However, an ownership dispute in early 1963 scuttled the team’s playoff chances when new owner Louis Jacobs booked a circus for Cincinnati Gardens for the week of the playoff series versus the champion Boston Celtics. The Royals’ home games were at Xavier University’s Schmidt Field House.
In late 1963, another local superstar, Jerry Lucas, joined the team. The Royals rose to the second-best record in the NBA. From 1963 to 1966, the Royals competed strongly against Boston and the Philadelphia 76ers but won no titles.
1972–1985: Kansas City–Omaha/Kansas City Kings
The Royals were looking to move out of Kansas City, as the city was already home to two professional sports teams. The baseball Royals had been in Kansas City since 1954 and were quite popular. To avoid confusion, the team renamed themselves the Kings.
The Kings played their home games in the Municipal Auditorium in Kansas City and then moved to the Omaha Civic Auditorium in Omaha. They continued to play there through the 1977-78 season but then moved to St. Louis for the 1978-79 and 1979-80 seasons.
In 1972, the Kansas City Kings made their debut in the NBA. They were led by point guard Nate Archibald, who scored and assisted a record amount that season. Despite having some good players, the Kings traded Archibald and wasted high draft picks throughout the years.
In 1977, Larry Staverman replaced Archibald but was fired mid-season and replaced by Phil Johnson. Johnson lasted only two seasons before being replaced by Toby Kimball.
The Kings finished with a record of 48-34 in 1978 and missed the playoffs. However, they made it back the next year and then made it to the Finals in 1980, where they lost to the Philadelphia 76ers.
In 1978, the Kansas City Kings hired Cotton Fitzsimmons as their coach. Fitzsimmons led the team to a division title in 1979-80 and the Western Conference Finals in 1981.
However, the team could not build on these successes, as they were plagued by bad luck incidents. In 1984, the ownership group decided to move the team.
In 1983, a group of six businessmen from Sacramento, California, acquired the NBA’s Kings. They were very supportive of keeping the team in Sacramento and honored the lease for Kemper Arena that was set to expire in 1985.
However, they had the option to build an arena that could seat more than 16,000 people, which they never exercised. The Kings officially transferred from Kansas City on April 16, 1985.
1985–present: Sacramento Kings
In 1985, the Sacramento Kings moved to their current home in Sacramento, California. The team’s first season ended in the first round of the Western Conference playoffs. Despite fan loyalty and some poor management, the Kings saw little success in subsequent seasons.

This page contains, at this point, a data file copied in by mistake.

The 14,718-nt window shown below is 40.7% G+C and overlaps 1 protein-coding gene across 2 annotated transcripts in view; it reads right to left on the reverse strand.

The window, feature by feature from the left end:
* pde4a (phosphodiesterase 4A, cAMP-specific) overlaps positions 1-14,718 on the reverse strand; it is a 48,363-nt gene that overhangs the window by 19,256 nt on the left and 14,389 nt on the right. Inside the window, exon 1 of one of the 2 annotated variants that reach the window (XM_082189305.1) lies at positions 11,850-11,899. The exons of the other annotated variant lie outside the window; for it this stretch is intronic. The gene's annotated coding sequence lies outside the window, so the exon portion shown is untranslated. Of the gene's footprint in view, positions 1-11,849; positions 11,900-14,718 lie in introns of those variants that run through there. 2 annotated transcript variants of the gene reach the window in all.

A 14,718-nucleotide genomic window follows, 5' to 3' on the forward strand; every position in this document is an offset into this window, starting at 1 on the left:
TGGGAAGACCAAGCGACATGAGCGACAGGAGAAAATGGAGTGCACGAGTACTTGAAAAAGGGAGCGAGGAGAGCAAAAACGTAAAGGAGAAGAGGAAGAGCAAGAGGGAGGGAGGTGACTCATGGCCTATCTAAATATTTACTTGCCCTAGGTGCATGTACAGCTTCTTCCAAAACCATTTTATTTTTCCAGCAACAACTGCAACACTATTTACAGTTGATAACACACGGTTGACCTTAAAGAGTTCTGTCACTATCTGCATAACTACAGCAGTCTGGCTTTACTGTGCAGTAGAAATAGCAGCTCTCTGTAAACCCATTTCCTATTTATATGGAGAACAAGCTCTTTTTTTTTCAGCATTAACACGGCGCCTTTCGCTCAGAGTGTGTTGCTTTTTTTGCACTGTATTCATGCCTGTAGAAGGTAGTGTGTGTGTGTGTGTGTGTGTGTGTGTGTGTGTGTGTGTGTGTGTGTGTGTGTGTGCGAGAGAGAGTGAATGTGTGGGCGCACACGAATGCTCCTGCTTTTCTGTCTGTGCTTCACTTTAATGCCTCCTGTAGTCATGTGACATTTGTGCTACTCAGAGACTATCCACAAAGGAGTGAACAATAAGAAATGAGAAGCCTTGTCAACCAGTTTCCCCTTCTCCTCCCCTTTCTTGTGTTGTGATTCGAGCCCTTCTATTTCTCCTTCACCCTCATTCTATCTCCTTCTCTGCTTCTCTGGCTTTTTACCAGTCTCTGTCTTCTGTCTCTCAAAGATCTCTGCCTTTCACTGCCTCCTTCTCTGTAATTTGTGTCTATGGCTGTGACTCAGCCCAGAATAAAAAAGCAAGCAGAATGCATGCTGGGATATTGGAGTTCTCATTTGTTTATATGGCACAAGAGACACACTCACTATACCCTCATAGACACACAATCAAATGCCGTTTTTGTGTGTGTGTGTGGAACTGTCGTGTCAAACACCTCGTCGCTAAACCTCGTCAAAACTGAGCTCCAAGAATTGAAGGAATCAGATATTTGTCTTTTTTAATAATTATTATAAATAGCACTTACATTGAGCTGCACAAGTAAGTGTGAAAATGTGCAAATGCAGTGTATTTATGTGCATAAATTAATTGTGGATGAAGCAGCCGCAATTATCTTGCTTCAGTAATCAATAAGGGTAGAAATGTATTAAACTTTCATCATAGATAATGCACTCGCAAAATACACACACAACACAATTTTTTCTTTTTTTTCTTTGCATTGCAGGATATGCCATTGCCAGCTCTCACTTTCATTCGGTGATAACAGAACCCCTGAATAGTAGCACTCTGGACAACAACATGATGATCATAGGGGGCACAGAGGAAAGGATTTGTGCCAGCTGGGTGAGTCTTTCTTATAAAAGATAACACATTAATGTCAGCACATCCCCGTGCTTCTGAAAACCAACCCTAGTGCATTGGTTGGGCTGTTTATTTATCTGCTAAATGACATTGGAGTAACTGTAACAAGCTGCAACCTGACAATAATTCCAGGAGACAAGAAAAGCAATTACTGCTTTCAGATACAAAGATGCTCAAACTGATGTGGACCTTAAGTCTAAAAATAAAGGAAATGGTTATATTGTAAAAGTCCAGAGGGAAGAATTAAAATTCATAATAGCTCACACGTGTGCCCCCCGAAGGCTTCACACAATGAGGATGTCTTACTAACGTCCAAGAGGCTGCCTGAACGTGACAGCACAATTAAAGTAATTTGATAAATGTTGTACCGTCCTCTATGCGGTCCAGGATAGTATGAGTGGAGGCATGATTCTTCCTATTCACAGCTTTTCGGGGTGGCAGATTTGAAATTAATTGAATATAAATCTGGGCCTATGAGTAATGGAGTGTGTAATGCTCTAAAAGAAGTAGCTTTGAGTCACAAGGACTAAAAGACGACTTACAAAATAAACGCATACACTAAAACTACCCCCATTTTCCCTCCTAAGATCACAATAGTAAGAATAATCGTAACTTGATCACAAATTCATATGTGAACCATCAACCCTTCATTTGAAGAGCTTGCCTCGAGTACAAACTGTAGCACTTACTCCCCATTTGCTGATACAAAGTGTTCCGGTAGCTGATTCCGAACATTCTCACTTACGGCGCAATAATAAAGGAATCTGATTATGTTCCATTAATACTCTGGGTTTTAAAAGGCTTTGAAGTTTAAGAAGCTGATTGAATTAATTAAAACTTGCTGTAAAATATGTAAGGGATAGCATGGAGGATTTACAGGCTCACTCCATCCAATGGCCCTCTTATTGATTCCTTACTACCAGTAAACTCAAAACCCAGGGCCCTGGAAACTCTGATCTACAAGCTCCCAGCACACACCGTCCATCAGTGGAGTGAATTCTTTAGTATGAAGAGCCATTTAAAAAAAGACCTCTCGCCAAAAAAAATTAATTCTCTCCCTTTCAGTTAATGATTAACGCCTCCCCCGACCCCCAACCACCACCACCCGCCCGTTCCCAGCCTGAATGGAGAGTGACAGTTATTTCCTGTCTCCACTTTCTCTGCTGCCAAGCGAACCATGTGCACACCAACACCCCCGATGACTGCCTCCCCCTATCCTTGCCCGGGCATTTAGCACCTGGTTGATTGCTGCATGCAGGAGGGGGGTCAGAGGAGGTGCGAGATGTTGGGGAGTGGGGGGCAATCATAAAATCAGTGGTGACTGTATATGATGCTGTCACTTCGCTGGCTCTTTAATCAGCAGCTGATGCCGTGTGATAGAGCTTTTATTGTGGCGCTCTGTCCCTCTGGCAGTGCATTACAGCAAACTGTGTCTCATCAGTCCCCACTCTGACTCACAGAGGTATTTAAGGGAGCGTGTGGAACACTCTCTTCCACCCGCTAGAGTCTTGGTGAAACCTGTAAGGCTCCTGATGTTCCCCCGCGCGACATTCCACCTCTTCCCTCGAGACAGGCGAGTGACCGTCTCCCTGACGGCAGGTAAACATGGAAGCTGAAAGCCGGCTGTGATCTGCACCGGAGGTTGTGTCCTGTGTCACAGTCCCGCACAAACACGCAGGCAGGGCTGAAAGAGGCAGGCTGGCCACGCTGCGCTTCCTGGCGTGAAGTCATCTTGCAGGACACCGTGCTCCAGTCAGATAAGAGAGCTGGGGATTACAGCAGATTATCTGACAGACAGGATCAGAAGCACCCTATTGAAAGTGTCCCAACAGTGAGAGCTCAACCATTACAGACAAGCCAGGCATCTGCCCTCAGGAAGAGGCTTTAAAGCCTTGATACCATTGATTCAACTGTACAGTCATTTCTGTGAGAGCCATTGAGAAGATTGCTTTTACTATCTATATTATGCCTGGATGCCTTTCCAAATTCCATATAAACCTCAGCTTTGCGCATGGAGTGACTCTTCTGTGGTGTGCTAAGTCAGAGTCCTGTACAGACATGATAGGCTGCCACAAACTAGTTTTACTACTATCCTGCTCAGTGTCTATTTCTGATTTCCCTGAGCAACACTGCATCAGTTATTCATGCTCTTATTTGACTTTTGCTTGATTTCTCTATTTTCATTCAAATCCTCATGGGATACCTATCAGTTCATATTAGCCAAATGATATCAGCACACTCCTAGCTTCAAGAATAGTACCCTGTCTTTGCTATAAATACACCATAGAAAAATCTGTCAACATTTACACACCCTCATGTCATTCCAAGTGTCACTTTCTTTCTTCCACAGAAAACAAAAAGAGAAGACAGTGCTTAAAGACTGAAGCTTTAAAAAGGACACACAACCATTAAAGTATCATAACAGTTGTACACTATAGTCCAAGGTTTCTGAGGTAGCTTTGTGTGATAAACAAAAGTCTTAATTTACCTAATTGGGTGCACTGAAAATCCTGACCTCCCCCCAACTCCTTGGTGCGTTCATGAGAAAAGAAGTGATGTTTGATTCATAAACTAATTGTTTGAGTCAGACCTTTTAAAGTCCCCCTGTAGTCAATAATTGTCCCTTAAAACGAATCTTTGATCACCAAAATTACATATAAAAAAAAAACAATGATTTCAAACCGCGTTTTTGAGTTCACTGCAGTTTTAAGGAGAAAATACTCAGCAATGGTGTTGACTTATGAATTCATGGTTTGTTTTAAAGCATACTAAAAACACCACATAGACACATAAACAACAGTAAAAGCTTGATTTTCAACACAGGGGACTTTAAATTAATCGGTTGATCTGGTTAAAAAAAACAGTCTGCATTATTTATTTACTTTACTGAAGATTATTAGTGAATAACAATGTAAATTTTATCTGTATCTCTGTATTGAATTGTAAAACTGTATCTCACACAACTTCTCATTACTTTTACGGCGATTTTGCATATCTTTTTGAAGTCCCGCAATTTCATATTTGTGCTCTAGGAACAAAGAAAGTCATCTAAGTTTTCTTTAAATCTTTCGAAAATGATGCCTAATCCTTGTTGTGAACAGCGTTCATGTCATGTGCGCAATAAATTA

In 1996, the Kings made the playoffs for the first time in years. Former Kings television broadcaster Jerry Reynolds and NBA legend Bill Russell were the earliest head coaches.
1988–1989: Ricky Berry
In the 1988 NBA draft, the 18th pick was Ricky Berry. The rookie had a dazzling year, shooting 40.6 percent from three-point range, and was also selected to the All-Defensive First Team. The following season, the Kings acquired Rodney McCray and Vinny Del Negro, both of whom made the All-Defensive First Team.
Michael Jackson and Ed Pinckney, two of the stars of the team from its inception in Kansas City, retired that season. Berry was found dead from a self-inflicted gunshot wound just weeks before his 25th birthday.
1989–1990: Pervis Ellison
In the 1989-90 NBA season, following the loss of Ricky Berry, Pervis Ellison was drafted first overall by the Kings. Ellison would spend the majority of his rookie year on the sidelines due to an injury, after which he was traded to the Washington Bullets.
Wayman Tisdale would join the Kings in 1990, and the team would finish the season with a 37-45 record. In 1990, Danny Ainge was traded to the Portland Trail Blazers, Kenny Smith was traded to the Atlanta Hawks, and Rodney McCray was traded to the Dallas Mavericks.
1990–1991: Lionel Simmons
Lionel Simmons was drafted 7th overall by the Kings in the 1990 NBA draft. He would spend his entire career with the Kings, earning 5,833 points in 190 games. In the 1991-92 season, Antoine Carr joined the Kings and helped them make it to the playoffs.
The following season, Leon Wood joined the team and the Kings made it to the Finals but lost to the Chicago Bulls. Bill Wennington also joined the team in the 1992-93 season and helped them win the Pacific Division.
In the 1993-94 season, the Kings lost in the first round to the Houston Rockets. The next season, the Kings won the Pacific Division and made it to the Finals but lost to the Detroit Pistons. In the 1995-96 season, the Kings lost in the first round to the Portland Trail Blazers.
1991–1998: The Mitch Richmond era